Mr Cogley, who has lived in the suburb 30 odd years, said: “What we want is the current traffic situation managed and there’s all sorts of solutions, but it’s got to be an infrastructure change.
“We don’t want walking buses and we don’t want bus services because all of those could be cancelled.”
Another resident, Doug Davies, said: “It’s bad now. Add another 150 cars and it would be chaos for everybody.
“It’s gradually got worse and when something’s gradual you don’t really notice … but [the expansion] has woken us up to the current problem.”
Roger Fitton moved into the area 28 years ago hoping to have “a nice, quiet house to retire in.”
Describing current conditions, he said: “It’s absolute murder and if they double [the school] it would be ridiculous.
“When the school’s in you have got to allow a quarter of an hour to drive your first 300-400 yards.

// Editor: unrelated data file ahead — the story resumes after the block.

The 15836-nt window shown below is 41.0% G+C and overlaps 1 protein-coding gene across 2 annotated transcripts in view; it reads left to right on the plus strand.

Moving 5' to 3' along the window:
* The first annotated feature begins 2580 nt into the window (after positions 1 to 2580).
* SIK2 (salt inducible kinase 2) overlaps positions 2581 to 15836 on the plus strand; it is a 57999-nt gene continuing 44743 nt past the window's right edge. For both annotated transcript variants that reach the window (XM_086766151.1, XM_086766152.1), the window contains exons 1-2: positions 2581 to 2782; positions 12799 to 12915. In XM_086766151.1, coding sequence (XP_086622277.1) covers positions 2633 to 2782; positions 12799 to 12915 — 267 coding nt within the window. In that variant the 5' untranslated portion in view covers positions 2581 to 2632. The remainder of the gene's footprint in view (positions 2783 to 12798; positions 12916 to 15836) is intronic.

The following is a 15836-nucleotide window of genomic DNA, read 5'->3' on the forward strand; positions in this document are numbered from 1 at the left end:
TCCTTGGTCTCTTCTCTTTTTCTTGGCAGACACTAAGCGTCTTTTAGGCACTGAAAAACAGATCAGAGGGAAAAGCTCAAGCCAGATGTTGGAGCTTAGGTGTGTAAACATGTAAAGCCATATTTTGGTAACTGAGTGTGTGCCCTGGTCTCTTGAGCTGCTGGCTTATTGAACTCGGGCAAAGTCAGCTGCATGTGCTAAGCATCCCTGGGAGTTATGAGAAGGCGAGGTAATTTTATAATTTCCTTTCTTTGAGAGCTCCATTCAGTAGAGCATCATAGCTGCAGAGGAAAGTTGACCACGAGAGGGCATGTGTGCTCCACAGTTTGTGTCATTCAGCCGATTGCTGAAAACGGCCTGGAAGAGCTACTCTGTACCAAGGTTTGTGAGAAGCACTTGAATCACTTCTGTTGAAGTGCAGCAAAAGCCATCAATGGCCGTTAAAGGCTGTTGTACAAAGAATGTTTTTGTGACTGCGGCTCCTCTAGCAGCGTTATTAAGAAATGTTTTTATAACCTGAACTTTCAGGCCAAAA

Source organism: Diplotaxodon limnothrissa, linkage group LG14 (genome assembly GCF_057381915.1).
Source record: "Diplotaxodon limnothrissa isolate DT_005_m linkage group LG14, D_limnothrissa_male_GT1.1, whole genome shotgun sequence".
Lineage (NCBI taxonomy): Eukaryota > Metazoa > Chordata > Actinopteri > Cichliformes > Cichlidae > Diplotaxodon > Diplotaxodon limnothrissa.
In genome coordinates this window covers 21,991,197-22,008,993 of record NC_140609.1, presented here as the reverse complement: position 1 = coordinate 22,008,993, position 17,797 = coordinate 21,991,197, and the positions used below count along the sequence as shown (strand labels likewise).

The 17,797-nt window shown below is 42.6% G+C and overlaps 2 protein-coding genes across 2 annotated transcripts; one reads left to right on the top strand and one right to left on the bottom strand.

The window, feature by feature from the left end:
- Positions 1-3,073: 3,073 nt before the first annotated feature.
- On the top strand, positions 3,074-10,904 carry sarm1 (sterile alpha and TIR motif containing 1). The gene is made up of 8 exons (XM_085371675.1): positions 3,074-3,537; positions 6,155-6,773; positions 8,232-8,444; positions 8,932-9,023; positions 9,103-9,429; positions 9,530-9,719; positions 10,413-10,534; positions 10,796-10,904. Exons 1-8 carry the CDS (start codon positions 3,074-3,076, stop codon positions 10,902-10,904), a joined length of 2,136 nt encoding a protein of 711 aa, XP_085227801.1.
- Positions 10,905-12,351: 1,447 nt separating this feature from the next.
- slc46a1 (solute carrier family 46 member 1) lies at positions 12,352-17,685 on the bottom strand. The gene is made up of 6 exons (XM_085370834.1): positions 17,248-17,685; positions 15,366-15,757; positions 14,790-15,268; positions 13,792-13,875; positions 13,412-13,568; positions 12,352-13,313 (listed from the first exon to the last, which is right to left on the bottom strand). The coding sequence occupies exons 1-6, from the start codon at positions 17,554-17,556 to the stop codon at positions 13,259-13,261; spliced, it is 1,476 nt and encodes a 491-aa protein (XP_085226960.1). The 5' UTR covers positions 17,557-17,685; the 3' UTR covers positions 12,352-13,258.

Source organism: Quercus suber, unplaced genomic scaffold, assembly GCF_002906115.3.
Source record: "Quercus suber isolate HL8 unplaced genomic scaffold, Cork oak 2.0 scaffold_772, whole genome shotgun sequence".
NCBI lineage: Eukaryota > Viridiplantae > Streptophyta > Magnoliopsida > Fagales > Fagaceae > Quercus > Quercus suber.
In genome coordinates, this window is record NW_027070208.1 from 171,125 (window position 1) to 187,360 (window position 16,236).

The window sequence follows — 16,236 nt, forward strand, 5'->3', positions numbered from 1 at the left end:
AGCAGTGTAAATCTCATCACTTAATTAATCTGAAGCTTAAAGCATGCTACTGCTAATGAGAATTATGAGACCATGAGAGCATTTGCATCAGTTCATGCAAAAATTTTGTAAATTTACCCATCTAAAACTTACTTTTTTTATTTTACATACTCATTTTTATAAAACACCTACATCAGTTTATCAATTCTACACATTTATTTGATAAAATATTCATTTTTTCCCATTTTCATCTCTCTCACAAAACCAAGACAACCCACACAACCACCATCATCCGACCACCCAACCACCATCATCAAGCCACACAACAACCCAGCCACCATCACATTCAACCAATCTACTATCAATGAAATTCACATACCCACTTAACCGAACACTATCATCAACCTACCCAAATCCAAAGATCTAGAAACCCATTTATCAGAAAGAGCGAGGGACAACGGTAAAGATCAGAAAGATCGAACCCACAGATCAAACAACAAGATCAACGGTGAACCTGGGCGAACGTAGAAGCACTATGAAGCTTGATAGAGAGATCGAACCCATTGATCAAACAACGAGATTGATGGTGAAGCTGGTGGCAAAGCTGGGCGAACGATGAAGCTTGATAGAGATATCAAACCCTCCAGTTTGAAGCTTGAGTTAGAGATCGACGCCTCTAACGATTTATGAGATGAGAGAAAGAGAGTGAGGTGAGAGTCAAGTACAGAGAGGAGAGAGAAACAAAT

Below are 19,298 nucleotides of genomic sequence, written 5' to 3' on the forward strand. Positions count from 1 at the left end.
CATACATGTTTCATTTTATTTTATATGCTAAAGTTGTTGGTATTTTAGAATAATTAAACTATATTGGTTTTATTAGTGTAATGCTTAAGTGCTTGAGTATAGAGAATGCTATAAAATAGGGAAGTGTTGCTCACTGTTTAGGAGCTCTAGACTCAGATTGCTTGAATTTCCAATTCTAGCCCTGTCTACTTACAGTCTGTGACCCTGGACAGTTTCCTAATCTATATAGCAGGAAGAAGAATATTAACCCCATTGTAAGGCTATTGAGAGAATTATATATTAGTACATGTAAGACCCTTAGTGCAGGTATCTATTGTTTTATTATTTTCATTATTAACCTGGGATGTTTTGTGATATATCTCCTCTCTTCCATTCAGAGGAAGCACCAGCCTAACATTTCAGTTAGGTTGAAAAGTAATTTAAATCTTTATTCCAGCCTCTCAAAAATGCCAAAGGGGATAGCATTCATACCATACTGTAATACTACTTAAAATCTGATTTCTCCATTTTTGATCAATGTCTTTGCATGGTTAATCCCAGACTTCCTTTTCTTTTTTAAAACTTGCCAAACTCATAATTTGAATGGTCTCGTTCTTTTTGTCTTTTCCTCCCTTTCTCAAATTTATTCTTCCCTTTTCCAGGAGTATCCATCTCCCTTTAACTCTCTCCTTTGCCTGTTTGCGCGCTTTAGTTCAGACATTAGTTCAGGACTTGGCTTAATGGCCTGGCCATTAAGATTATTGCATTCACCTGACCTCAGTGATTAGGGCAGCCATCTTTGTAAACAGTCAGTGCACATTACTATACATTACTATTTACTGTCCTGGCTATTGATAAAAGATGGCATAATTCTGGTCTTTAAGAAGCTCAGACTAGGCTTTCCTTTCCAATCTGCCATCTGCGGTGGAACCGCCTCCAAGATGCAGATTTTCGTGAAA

“God help us if people need to get an ambulance or the fire brigade down there.”
Residents said they had no axe to grind with St Augustine’s but fear that the expansion of the primary – where more pupils are driven to and from the gates – will only add to existing issues.
The school, which had moved to its current home from a previous base in Herbert Road, is nonetheless seen by the education department as being in “a good central location” to accommodate extra places.
And the recent consultation document argues there is a need to expand.
“[The school] is over-subscribed by applications from families seeking a Catholic school place,” said the two-page flyer.
“The proposal to expand the school would provide 210 of the required places (an additional 30 per year) and will seek to meet the existing demand from Catholic families as well as the future requirement for primary Catholic school places from housing developments.
“The expansion will add one class per year over a seven year period.”
Growing populations and the strain they are putting on both local roads and services are familiar themes in wards across the borough.